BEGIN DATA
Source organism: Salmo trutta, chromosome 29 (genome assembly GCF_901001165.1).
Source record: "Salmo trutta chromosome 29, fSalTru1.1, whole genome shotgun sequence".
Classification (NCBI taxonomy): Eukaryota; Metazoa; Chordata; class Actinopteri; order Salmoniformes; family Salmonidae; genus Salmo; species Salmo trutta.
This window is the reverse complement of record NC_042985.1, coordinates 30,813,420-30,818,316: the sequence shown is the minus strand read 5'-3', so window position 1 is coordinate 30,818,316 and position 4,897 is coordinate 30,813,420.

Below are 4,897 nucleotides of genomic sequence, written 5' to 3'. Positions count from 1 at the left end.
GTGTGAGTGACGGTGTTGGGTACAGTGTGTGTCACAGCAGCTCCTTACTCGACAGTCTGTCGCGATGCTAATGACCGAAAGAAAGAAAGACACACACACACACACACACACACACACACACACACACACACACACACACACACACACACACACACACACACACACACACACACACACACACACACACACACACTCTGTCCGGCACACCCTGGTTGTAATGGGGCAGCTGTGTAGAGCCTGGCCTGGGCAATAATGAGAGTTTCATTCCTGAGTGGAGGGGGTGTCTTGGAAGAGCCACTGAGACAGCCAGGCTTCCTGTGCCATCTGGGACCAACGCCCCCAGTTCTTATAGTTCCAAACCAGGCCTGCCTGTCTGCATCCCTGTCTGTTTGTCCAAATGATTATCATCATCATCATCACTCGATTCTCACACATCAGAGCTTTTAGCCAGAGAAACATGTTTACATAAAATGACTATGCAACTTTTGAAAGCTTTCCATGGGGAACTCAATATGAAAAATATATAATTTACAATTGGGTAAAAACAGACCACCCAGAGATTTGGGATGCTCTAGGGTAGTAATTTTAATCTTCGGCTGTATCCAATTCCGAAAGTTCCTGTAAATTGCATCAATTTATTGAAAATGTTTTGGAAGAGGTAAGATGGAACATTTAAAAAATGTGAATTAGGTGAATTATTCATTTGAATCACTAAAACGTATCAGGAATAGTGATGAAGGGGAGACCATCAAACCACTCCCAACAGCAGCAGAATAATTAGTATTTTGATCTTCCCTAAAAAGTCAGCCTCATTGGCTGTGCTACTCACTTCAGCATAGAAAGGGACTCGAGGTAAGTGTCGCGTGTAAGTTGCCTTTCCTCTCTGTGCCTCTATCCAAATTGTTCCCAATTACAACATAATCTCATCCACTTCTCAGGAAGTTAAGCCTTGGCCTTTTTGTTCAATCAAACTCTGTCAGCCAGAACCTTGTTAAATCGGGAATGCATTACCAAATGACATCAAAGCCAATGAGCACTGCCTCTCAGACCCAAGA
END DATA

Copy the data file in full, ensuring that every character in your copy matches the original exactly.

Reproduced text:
Source organism: Salmo trutta, chromosome 29 (genome assembly GCF_901001165.1).
Source record: "Salmo trutta chromosome 29, fSalTru1.1, whole genome shotgun sequence".
Classification (NCBI taxonomy): Eukaryota; Metazoa; Chordata; class Actinopteri; order Salmoniformes; family Salmonidae; genus Salmo; species Salmo trutta.
This window is the reverse complement of record NC_042985.1, coordinates 30,813,420-30,818,316: the sequence shown is the minus strand read 5'-3', so window position 1 is coordinate 30,818,316 and position 4,897 is coordinate 30,813,420.

Below are 4,897 nucleotides of genomic sequence, written 5' to 3'. Positions count from 1 at the left end.
GTGTGAGTGACGGTGTTGGGTACAGTGTGTGTCACAGCAGCTCCTTACTCGACAGTCTGTCGCGATGCTAATGACCGAAAGAAAGAAAGACACACACACACACACACACACACACACACACACACACACACACACACACACACACACACACACACACACACACACACACACACACACACACACACACACACACTCTGTCCGGCACACCCTGGTTGTAATGGGGCAGCTGTGTAGAGCCTGGCCTGGGCAATAATGAGAGTTTCATTCCTGAGTGGAGGGGGTGTCTTGGAAGAGCCACTGAGACAGCCAGGCTTCCTGTGCCATCTGGGACCAACGCCCCCAGTTCTTATAGTTCCAAACCAGGCCTGCCTGTCTGCATCCCTGTCTGTTTGTCCAAATGATTATCATCATCATCATCACTCGATTCTCACACATCAGAGCTTTTAGCCAGAGAAACATGTTTACATAAAATGACTATGCAACTTTTGAAAGCTTTCCATGGGGAACTCAATATGAAAAATATATAATTTACAATTGGGTAAAAACAGACCACCCAGAGATTTGGGATGCTCTAGGGTAGTAATTTTAATCTTCGGCTGTATCCAATTCCGAAAGTTCCTGTAAATTGCATCAATTTATTGAAAATGTTTTGGAAGAGGTAAGATGGAACATTTAAAAAATGTGAATTAGGTGAATTATTCATTTGAATCACTAAAACGTATCAGGAATAGTGATGAAGGGGAGACCATCAAACCACTCCCAACAGCAGCAGAATAATTAGTATTTTGATCTTCCCTAAAAAGTCAGCCTCATTGGCTGTGCTACTCACTTCAGCATAGAAAGGGACTCGAGGTAAGTGTCGCGTGTAAGTTGCCTTTCCTCTCTGTGCCTCTATCCAAATTGTTCCCAATTACAACATAATCTCATCCACTTCTCAGGAAGTTAAGCCTTGGCCTTTTTGTTCAATCAAACTCTGTCAGCCAGAACCTTGTTAAATCGGGAATGCATTACCAAATGACATCAAAGCCAATGAGCACTGCCTCTCAGACCCAAGA